Will it also be true for runners?
However, remember that the gains in this study associated with creatine supplementation were obtained by endurance kayakers, not runners. Endurance kayakers, of course, are seated during exercise, and therefore the gains in weight associated with taking creatine are not so troubling to them (the kayak and water – not the athletes’ working muscles – support most of the extra weight, and the only real drawback linked with weight gain is a slight uptick in drag, i. e., friction between the kayak and the water). The same is true for cyclists, but even one-pound gains can hurt the efficiency of runners; four-pound upswings will almost certainly slow them down.

What causes the gain in weight? Research indicates that most of the short-term weight gain associated with creatine supplementation is probably due to water retention. Eric Hultman and his outstanding team of researchers were able to show recently that as creatine storage by muscles increases, urinary volume tends to decline (‘Muscle Creatine Loading in Men,’ Journal of Applied Physiology, vol. 81, pp. 232-237, 1996). Over the long term, much of the weight gain associated with creatine could be produced by an actual increase in muscular mass, as the higher-quality workouts linked to creatine supplementation could lead to advances in muscle size, at least among athletes who are strength training with rather heavy resistances.

The answer is yes – but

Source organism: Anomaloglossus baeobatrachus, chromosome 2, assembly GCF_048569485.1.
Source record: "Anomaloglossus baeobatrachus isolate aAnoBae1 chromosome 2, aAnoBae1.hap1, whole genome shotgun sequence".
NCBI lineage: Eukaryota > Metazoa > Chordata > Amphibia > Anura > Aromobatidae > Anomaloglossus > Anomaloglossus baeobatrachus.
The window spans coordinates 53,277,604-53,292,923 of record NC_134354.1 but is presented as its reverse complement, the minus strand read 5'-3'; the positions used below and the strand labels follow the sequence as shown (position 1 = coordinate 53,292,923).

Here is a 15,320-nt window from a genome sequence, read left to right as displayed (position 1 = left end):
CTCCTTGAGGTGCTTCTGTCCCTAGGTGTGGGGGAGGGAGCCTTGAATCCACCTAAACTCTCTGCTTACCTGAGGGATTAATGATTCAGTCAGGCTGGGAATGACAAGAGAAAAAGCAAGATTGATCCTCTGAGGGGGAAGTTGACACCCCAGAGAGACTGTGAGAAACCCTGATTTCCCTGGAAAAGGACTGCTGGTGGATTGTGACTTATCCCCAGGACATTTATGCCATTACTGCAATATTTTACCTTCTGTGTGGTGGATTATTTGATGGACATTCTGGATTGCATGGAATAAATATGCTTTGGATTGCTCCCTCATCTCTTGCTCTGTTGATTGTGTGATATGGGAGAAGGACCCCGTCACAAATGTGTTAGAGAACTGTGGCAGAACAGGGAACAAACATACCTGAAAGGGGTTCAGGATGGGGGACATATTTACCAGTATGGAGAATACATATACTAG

Should endurance runners take creatine supplements? There is little doubt that creatine supplementation can improve the quality of endurance-runners’ workouts. Several years ago, scientists from England and Estonia asked five endurance runners at Tartu University in Estonia to supplement their diets with 30 grams (six five-gram doses per day) of creatine monohydrate per day for six consecutive days. During this six-day period, five other Estonian runners of comparable ability consumed a glucose placebo instead of creatine. All runners were unaware of the true compositions of their supplements (‘Creatine Propels British Athletes to Olympic Gold Medals: Is Creatine the One True Ergogenic Aid?’ Running Research News, vol. 9(1), pp. 1-5, 1993).

Prior to and following the six days of supplementation, the athletes ran four 300-metre and (on a separate day) four 1000-metre intervals, with three minutes of rest between the 300-metre work intervals and four minutes of recovery after the 1000-metre reps. Creatine dramatically improved the runners’ efforts. Compared to the placebo group, improvement in the final 300-metre interval (from pre- to post-supplementation) was more than twice as great for creatine users, and improvement was more than three times as great for creatine supplementers in the final 1000-metre interval. Total time required to run all four 1000-metre intervals improved from 770 to 757 seconds after creatine supplementation, a statistically significant change. Meanwhile, placebo-group members’ performances remained the same (about 775 seconds for the four intervals). Creatine supplementation improved the average quality of the 1000-metre intervals by a little over three seconds.